Head Start and Child Care Partnerships Benefit Teachers

Data suggests that child care centers that have entered into formal partnerships with Head Start are having a greater affect on teachers’ professional development opportunities, compensation, and structured curricula and standardized assessments. Staff from state collaborative offices will find the Child Care/Head Start Partnership Study valuable for ascertaining the impact child care partnerships at Head Start centers have on the availability and accessibility of teacher training.


The following is an excerpt from .
Head Start Bulletin

A recent study of Head Start and child care partnerships shows that they are making a difference to child care teachers’ professional development (Chauncey & Schilder 2006).

The Child Care/Head Start Partnership Study (Chauncey et al., 2005) was designed to collect quantitative data from two groups of randomly selected licensed child care centers providers in Ohio. Seventy-eight centers had formal partnership agreements with Head Start and 63 comparison child care centers did not.

Five survey instruments were administered to the partnership center directors, teachers, and parents and to the comparison centers. They were administered once per year in 2002, 2003, and 2004. The surveys included questions about structural indicators of quality and parental perceptions of quality; services provided by the centers; and teachers’ professional development, education, and benefits. The study was conducted by the Center for Children & Families (CC&F), based at Education Development Center, Inc., and funded by the Child Care Bureau (Department of Health and Human Services) and the Ohio Department of Job and Family Services.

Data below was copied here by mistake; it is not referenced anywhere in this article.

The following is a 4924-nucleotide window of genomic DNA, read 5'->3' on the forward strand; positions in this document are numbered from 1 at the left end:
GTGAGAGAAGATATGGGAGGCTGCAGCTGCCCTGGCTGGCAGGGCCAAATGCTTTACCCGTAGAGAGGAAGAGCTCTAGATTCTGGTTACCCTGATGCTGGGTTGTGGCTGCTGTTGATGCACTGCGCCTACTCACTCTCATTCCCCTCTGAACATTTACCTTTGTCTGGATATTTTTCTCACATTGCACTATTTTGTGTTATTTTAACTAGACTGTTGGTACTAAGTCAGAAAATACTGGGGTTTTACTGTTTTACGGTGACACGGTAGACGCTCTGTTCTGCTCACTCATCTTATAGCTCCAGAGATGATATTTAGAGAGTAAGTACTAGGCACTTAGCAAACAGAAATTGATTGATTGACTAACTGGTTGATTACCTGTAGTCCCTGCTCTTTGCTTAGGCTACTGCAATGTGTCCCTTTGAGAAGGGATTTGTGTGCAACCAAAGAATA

The report notes that child care teachers at partnering centers:
  • Participated in enhanced training opportunities,
  • Had better compensation
  • Used structured curricula more broadly with standardized assessments
  • Participated in more total hours of professional development than teachers at non-partnering centers, and
  • Were offered more off-site workshops.
Daughter sitting in Mother's lap.
Photo by D. Mentzer. Rosemont Center HS/EHS.

Child care centers that were in partnership longer and received greater Head Start funds were more likely to offer teachers on-site workshops.

This information is excerpted from the research study available at www.ccf.edc.org/projects/partnershipresearch/.

The longitudinal study comparing partnership centers and comparison centers will continue for the purpose of addressing whether reported improvements in teacher practices, along with the additional services, lead to improvements in children’s school readiness.


Chauncey, B. & D. Schilder. Childcare/Head Start Partnerships: Teachers at Partnering Centers Report Benefits of Partnership. 2006. Newton, MA: Education Development Center (EDC).

Schilder, D., B. Chauncey, M. Broadstone, C. Miller, A. Smith, S. Skiffington & K. Elliott. Child care/Head Start partnership study: Final Report Executive Summary. 2005. Newton, MA: Education Development Center (EDC). Available at www.ccf.edc.org/pdf/ExecSumm-122105.pdf.

"Head Start and Child Care Partnerships Benefit Teachers." Head Start Bulletin Professional Development #79. HHS/ACF/OHS. 2007. English.

Last Reviewed: May 2012

Last Updated: November 13, 2014